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AAPS J. 2006 May 12;8(2):E322-36.

Computational methods in drug design: modeling G protein-coupled receptor monomers, dimers, and oligomers.

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Center for Drug Design, Department of Chemistry and Biochemistry, University of North Carolina Greensboro, Greensboro, NC 27402, USA.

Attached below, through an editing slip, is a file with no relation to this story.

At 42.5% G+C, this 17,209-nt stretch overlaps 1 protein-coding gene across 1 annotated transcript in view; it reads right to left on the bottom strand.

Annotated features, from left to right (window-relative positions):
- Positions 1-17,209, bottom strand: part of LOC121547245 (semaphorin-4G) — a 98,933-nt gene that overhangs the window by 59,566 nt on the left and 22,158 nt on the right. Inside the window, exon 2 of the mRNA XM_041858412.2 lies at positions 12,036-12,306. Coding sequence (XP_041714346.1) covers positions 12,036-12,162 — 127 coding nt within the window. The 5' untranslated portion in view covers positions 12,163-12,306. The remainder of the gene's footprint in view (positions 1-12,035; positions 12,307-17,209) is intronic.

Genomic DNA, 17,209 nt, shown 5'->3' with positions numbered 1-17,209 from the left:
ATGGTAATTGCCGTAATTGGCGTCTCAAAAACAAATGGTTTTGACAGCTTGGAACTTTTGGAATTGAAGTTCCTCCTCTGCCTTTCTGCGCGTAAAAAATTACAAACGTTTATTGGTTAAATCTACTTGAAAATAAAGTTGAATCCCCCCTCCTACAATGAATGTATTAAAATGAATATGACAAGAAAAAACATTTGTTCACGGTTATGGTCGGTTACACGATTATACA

G protein-coupled receptors (GPCRs) are membrane proteins that serve as very important links through which cellular signal transduction mechanisms are activated. Many vital physiological events such as sensory perception, immune defense, cell communication, chemotaxis, and neurotransmission are mediated by GPCRs. Not surprisingly, GPCRs are major targets for drug development today. Most modeling studies in the GPCR field have focused upon the creation of a model of a single GPCR (ie, a GPCR monomer) based upon the crystal structure of the Class A GPCR, rhodopsin. However, the emerging concept of GPCR dimerization has challenged our notions of the monomeric GPCR as functional unit. Recent work has shown not only that many GPCRs exist as homo- and heterodimers but also that GPCR oligomeric assembly may have important functional roles. This review focuses first on methodology for the creation of monomeric GPCR models. Special emphasis is given to the identification of localized regions where the structure of a GPCR may diverge from that of bovine rhodopsin. The review then focuses on GPCR dimers and oligomers and the bioinformatics methods available for identifying homo- and heterodimer interfaces.

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